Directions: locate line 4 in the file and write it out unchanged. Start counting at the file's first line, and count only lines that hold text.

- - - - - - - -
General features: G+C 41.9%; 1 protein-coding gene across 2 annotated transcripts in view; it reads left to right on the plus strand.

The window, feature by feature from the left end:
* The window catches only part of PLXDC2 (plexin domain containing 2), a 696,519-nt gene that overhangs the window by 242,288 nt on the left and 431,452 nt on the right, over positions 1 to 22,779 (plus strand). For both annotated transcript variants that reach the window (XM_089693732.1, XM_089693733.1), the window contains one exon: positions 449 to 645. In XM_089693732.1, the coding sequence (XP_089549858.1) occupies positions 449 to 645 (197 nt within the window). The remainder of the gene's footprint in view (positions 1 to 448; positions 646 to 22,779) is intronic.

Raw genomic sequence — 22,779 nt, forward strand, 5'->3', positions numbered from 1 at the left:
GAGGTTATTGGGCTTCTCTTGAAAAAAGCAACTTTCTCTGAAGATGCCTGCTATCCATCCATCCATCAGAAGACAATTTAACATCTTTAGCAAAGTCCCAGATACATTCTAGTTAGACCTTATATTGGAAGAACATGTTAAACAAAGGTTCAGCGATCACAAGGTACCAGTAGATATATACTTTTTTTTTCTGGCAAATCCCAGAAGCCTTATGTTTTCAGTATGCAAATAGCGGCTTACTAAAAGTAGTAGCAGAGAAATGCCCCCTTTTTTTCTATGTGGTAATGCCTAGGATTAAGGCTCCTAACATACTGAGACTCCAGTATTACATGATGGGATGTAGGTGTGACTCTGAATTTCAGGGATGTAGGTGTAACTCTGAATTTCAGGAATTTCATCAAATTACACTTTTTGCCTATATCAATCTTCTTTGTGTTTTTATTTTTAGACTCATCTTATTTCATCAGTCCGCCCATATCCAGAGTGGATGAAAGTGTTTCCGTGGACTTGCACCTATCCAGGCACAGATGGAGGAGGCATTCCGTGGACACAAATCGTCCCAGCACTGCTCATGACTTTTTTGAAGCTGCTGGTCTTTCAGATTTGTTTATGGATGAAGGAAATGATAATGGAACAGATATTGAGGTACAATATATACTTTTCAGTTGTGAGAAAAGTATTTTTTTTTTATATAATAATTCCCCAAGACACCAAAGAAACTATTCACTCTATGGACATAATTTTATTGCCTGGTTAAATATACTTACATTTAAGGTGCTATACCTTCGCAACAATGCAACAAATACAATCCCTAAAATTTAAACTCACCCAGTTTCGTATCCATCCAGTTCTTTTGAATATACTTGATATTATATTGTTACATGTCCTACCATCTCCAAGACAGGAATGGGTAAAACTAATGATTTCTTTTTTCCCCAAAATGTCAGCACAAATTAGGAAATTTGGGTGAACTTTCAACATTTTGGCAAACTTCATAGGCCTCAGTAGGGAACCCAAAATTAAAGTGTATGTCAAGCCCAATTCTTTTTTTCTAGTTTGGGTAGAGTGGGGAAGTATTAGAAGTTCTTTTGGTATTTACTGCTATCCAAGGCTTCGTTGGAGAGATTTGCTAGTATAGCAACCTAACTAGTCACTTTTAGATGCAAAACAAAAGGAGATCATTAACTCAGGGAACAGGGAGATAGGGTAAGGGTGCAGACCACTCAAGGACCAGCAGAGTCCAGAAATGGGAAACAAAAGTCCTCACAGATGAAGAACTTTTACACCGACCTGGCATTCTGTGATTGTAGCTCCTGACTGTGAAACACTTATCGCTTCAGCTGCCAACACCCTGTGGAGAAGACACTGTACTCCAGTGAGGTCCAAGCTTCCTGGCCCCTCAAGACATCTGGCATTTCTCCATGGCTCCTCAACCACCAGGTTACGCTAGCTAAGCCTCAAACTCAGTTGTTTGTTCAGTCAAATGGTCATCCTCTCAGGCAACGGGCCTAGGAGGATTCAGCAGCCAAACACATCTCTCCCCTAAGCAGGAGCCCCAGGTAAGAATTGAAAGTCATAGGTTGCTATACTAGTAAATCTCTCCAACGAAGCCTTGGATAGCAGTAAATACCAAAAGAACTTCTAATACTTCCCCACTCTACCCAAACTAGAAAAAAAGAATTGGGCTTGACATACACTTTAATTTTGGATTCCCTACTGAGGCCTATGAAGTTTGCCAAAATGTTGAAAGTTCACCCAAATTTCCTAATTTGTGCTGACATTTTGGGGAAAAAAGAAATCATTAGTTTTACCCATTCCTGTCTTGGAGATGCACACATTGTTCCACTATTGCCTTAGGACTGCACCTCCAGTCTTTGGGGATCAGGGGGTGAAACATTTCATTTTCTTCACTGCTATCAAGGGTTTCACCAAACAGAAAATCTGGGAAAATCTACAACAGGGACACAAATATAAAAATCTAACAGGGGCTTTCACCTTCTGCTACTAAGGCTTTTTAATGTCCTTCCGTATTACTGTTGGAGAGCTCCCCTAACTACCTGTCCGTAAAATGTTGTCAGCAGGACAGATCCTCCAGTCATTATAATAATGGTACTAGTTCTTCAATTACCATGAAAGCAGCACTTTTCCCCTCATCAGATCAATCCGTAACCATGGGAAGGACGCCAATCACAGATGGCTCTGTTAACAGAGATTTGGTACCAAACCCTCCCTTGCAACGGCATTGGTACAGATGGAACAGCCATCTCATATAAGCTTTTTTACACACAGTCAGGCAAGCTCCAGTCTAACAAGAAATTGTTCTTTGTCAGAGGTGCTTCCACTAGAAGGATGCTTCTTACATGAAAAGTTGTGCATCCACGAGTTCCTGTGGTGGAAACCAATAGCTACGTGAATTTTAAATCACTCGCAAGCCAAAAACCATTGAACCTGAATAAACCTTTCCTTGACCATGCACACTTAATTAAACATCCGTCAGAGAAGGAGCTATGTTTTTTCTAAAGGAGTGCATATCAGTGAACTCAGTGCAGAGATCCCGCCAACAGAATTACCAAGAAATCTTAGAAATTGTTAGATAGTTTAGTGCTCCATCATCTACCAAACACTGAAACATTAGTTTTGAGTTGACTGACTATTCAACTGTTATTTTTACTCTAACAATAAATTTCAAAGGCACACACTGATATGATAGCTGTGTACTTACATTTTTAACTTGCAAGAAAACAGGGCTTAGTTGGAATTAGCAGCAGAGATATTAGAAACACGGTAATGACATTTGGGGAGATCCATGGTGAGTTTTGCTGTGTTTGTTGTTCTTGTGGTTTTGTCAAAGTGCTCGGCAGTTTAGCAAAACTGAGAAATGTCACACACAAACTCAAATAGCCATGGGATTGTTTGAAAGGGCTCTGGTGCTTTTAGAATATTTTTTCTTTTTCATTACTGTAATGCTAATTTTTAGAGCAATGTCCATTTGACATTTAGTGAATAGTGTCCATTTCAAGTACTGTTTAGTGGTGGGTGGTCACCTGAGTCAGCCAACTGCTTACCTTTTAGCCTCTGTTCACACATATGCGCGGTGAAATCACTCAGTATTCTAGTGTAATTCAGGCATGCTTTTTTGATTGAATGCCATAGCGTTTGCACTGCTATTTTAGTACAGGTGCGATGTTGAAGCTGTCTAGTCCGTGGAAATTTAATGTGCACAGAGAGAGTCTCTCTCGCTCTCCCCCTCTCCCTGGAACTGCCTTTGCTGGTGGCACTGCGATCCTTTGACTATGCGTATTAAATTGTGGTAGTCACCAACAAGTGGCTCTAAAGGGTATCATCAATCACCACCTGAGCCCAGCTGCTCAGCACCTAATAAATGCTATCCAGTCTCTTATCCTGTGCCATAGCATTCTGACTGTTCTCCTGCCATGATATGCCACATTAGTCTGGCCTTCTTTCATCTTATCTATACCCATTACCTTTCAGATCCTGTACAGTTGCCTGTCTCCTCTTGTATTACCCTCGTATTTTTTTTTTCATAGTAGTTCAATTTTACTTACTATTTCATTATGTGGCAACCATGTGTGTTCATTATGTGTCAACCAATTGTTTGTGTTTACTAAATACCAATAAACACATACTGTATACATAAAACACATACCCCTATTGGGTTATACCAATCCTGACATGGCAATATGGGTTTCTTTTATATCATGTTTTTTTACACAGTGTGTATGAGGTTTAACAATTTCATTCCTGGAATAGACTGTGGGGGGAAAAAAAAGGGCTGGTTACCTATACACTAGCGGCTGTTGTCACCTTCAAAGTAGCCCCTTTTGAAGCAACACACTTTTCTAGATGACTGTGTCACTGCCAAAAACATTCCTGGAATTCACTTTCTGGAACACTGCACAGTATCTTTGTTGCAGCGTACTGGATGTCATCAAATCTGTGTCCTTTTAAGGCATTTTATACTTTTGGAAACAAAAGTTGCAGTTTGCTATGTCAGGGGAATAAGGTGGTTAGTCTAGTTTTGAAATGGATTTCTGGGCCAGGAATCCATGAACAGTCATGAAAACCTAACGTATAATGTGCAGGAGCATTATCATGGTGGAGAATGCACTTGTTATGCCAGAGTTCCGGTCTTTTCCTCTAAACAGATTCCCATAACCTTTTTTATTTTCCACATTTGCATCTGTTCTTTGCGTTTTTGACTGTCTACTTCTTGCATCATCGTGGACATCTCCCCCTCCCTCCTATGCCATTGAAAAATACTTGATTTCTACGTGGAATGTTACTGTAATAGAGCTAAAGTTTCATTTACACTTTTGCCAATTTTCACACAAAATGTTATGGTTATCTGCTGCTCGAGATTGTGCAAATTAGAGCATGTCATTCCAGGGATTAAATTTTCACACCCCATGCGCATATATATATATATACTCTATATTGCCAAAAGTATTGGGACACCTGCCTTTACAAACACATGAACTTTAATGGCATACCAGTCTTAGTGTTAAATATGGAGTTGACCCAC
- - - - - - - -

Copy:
Raw genomic sequence — 22,779 nt, forward strand, 5'->3', positions numbered from 1 at the left: